Purring through the dark on a long trip one night my Dad got to talking. He told me a shocking story about our family. During the depression chickens were mysteriously disappearing from the family farm just north of Chatham, Ohio. Times were hard. Money and food were scarce.
After a number of chickens disappeared they began to realize it was not animals but humans who were spiriting the chickens away in the night.
They formed a plan. The boys took turns out on the back porch each night waiting, shot-gun in hand to surprise the thieves. Late one night, long after midnight there was a noise out back. Grandpa’s oldest brother, Elmer was on guard that night. Young and impulsive, he leaped up and fired the shotgun in the direction of noise. What he didn’t know is that he shot a man.
This came to light a few days later, when the doctor stopped by for a visit.
“Say,” says Doc,” Sauntering up onto the porch, “You Pierpont boys still have any of that number four birdshot?”
“Yes, some,” they answered.
“I thought it might be you. That gauge isn’t very common anymore. Did you have some commotion around here late Thursday night?” says Doc.
“In fact we did.”
“I thought so. I dug some number four birdshot out of the Campbell boys backside the other night. I remembered you boys had some of that birdshot. Thought you might like to know.”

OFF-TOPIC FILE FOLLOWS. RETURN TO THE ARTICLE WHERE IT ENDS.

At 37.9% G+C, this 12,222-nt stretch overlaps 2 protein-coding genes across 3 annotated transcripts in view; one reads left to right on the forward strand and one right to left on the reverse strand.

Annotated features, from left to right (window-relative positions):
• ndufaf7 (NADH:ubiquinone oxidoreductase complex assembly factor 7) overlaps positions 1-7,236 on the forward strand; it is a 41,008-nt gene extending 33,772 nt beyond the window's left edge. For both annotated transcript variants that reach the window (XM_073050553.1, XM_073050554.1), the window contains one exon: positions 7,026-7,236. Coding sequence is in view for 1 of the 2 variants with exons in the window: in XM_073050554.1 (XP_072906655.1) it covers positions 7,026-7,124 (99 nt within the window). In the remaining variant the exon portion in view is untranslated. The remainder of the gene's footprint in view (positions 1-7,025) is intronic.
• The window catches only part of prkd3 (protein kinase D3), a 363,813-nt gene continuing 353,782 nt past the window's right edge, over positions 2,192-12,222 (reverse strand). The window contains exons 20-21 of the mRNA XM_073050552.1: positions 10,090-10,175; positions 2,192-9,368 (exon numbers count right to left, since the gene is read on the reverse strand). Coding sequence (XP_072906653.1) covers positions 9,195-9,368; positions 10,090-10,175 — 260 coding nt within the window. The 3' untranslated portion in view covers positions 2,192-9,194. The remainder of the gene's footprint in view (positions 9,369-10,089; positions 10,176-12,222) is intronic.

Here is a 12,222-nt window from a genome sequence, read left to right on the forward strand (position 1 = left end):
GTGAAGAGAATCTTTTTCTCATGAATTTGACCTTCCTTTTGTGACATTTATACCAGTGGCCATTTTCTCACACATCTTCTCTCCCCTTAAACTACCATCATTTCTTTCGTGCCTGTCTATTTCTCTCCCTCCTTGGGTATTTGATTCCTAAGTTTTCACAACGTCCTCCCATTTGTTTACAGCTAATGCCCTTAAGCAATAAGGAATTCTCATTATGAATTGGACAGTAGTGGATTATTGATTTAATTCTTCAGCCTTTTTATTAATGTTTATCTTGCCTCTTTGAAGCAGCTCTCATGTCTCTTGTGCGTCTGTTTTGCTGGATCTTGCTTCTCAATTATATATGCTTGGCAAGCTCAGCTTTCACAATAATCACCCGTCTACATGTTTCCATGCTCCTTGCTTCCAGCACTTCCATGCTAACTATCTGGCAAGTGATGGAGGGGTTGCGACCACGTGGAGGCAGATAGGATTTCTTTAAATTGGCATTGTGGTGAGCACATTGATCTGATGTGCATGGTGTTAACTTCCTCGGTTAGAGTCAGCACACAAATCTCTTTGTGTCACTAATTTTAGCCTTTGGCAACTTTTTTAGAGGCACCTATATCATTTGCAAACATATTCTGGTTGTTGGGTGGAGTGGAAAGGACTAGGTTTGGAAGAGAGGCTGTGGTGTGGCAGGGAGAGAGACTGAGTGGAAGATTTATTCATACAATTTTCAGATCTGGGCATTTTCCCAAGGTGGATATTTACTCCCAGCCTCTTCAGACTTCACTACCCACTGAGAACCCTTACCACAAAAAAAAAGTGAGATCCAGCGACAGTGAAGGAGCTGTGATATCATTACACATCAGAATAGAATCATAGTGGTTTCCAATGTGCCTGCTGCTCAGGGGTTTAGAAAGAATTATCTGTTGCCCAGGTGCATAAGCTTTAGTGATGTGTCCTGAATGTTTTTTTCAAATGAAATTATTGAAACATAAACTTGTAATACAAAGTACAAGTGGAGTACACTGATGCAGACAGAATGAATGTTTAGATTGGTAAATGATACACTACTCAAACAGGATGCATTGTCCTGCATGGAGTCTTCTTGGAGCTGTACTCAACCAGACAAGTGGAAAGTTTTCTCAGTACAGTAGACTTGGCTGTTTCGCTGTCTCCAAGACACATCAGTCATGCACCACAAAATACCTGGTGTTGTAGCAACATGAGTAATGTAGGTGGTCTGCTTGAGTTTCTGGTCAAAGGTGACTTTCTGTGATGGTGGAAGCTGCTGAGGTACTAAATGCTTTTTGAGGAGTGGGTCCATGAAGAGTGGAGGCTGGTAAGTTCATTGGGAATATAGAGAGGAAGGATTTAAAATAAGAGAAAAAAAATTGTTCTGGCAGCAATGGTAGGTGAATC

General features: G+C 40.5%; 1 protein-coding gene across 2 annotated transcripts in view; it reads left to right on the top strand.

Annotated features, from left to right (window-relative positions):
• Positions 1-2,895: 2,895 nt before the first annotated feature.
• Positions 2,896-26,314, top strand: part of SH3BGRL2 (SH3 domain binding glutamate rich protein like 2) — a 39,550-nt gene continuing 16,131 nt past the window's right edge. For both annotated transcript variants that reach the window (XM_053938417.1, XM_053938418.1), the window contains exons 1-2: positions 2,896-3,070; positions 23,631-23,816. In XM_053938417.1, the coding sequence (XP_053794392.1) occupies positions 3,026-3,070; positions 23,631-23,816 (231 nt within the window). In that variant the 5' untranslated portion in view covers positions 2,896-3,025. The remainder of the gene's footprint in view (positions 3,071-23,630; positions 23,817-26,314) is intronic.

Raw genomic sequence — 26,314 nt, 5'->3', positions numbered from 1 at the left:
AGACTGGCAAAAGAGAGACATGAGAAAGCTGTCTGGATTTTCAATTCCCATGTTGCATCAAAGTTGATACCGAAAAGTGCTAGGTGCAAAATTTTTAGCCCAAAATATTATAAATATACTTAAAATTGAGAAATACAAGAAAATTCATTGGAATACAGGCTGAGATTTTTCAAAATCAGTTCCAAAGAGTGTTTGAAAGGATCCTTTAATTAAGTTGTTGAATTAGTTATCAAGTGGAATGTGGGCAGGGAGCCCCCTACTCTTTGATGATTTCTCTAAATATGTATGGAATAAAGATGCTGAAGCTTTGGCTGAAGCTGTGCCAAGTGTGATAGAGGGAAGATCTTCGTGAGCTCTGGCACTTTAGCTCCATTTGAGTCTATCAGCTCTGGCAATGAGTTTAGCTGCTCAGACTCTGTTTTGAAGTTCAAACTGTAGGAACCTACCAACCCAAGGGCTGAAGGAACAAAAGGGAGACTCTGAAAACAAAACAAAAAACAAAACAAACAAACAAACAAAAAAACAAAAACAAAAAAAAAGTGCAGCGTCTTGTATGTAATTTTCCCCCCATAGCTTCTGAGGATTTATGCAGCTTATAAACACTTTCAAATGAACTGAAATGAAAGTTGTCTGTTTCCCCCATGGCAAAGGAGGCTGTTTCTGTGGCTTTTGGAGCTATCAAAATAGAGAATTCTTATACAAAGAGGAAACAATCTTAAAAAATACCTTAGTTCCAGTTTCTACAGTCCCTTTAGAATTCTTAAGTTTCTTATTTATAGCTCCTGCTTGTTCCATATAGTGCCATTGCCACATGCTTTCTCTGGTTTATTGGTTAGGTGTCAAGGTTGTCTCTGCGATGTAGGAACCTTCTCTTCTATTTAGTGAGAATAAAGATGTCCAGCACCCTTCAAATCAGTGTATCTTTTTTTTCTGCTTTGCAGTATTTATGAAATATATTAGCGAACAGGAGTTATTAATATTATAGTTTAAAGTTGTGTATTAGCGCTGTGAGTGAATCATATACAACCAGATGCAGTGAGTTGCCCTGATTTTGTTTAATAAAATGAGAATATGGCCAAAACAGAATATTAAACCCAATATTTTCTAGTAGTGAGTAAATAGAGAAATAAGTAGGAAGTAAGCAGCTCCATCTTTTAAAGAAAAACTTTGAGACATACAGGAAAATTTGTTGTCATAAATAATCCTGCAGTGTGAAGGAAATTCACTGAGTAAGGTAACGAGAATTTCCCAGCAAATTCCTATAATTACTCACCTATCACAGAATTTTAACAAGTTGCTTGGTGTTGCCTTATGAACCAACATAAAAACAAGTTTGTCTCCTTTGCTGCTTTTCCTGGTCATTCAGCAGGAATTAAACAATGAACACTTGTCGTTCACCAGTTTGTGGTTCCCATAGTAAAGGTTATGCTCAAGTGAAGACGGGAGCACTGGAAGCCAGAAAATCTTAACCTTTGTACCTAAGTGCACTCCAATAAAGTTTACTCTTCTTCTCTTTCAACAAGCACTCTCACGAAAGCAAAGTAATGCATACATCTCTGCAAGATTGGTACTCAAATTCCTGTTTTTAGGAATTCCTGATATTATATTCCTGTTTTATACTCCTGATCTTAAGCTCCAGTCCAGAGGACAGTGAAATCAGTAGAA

For a while my young mind processed the shock of what my Dad just told me.
“Dad,” I asked, “Do you mean that your uncle Elmer shot a man over stealing a chicken?”
“Well,” Dad said, “Back then during the depression stealing chickens was a life and death matter. People depended on their gardens and livestock to sustain life.”
I had an instinct that stealing chickens was not a capitol offense, even during the Depression. A man’s life is just worth more than a bird no matter what.
The story Dad told me made it seem like my Grandfather had grown up in the Old West. Every man to himself. The survival of the fittest. My grandfather and his people were serious about their chicken.
This is probably a good time for me to remind you that there are some things about our family histories that no amount of rationalization can justify.
Can you imagine the tragedy it would have been if the neighbor boy had died of his wounds. What would it have been like to gather around in the night and realize that you had shot a hungry man to death? Wouldn’t you wish for the rest of your life that you had simply shown hospitality to the neighbors and invited them over for fried chicken?
There is no justification for theft, especially the theft of the basic means of life–but neither is there justification for impetuous behavior that could cost someone their life. May future generations of Pierponts be the kind of people who are eager to feed our neighbors and slow to shoot them.
May 18, 2011